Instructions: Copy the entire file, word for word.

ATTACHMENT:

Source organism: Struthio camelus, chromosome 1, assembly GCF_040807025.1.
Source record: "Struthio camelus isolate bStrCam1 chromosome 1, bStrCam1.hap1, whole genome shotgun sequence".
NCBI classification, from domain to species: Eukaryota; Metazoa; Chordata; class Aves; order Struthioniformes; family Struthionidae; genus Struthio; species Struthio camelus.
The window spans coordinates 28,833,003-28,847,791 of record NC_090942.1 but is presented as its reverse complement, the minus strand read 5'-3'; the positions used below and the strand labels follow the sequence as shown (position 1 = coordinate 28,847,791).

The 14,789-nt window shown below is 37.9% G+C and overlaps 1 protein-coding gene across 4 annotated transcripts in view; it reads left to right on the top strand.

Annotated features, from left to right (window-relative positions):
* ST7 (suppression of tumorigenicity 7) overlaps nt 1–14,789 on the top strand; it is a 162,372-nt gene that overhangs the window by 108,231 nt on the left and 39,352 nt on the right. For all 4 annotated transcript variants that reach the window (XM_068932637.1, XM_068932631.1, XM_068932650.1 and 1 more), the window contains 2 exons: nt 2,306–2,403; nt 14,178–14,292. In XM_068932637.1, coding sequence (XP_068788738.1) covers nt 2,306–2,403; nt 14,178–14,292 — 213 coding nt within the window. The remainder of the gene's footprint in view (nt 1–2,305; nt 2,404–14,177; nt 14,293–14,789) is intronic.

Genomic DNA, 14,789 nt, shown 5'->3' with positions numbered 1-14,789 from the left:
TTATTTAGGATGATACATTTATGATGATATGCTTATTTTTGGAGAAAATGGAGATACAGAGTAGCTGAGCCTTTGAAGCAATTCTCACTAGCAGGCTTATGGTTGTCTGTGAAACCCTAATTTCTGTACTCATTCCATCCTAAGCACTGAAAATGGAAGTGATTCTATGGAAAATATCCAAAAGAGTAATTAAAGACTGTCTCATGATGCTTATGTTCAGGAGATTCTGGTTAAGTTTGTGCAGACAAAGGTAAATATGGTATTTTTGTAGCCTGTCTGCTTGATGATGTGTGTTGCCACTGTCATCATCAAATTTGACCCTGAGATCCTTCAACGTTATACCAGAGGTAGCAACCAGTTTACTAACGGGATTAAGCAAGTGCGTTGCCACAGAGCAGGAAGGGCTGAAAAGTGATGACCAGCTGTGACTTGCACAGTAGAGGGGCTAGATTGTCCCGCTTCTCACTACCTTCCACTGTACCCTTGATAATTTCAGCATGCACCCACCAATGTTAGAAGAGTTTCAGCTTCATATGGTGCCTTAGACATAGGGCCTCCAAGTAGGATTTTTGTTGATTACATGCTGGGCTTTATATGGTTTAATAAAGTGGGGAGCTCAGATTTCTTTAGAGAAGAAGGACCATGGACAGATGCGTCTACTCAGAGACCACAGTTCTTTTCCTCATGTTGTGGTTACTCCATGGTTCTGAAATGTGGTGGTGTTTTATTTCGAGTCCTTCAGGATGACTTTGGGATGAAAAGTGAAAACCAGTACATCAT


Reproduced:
Source organism: Struthio camelus, chromosome 1, assembly GCF_040807025.1.
Source record: "Struthio camelus isolate bStrCam1 chromosome 1, bStrCam1.hap1, whole genome shotgun sequence".
NCBI classification, from domain to species: Eukaryota; Metazoa; Chordata; class Aves; order Struthioniformes; family Struthionidae; genus Struthio; species Struthio camelus.
The window spans coordinates 28,833,003-28,847,791 of record NC_090942.1 but is presented as its reverse complement, the minus strand read 5'-3'; the positions used below and the strand labels follow the sequence as shown (position 1 = coordinate 28,847,791).

The 14,789-nt window shown below is 37.9% G+C and overlaps 1 protein-coding gene across 4 annotated transcripts in view; it reads left to right on the top strand.

Annotated features, from left to right (window-relative positions):
* ST7 (suppression of tumorigenicity 7) overlaps nt 1–14,789 on the top strand; it is a 162,372-nt gene that overhangs the window by 108,231 nt on the left and 39,352 nt on the right. For all 4 annotated transcript variants that reach the window (XM_068932637.1, XM_068932631.1, XM_068932650.1 and 1 more), the window contains 2 exons: nt 2,306–2,403; nt 14,178–14,292. In XM_068932637.1, coding sequence (XP_068788738.1) covers nt 2,306–2,403; nt 14,178–14,292 — 213 coding nt within the window. The remainder of the gene's footprint in view (nt 1–2,305; nt 2,404–14,177; nt 14,293–14,789) is intronic.

Genomic DNA, 14,789 nt, shown 5'->3' with positions numbered 1-14,789 from the left:
TTATTTAGGATGATACATTTATGATGATATGCTTATTTTTGGAGAAAATGGAGATACAGAGTAGCTGAGCCTTTGAAGCAATTCTCACTAGCAGGCTTATGGTTGTCTGTGAAACCCTAATTTCTGTACTCATTCCATCCTAAGCACTGAAAATGGAAGTGATTCTATGGAAAATATCCAAAAGAGTAATTAAAGACTGTCTCATGATGCTTATGTTCAGGAGATTCTGGTTAAGTTTGTGCAGACAAAGGTAAATATGGTATTTTTGTAGCCTGTCTGCTTGATGATGTGTGTTGCCACTGTCATCATCAAATTTGACCCTGAGATCCTTCAACGTTATACCAGAGGTAGCAACCAGTTTACTAACGGGATTAAGCAAGTGCGTTGCCACAGAGCAGGAAGGGCTGAAAAGTGATGACCAGCTGTGACTTGCACAGTAGAGGGGCTAGATTGTCCCGCTTCTCACTACCTTCCACTGTACCCTTGATAATTTCAGCATGCACCCACCAATGTTAGAAGAGTTTCAGCTTCATATGGTGCCTTAGACATAGGGCCTCCAAGTAGGATTTTTGTTGATTACATGCTGGGCTTTATATGGTTTAATAAAGTGGGGAGCTCAGATTTCTTTAGAGAAGAAGGACCATGGACAGATGCGTCTACTCAGAGACCACAGTTCTTTTCCTCATGTTGTGGTTACTCCATGGTTCTGAAATGTGGTGGTGTTTTATTTCGAGTCCTTCAGGATGACTTTGGGATGAAAAGTGAAAACCAGTACATCAT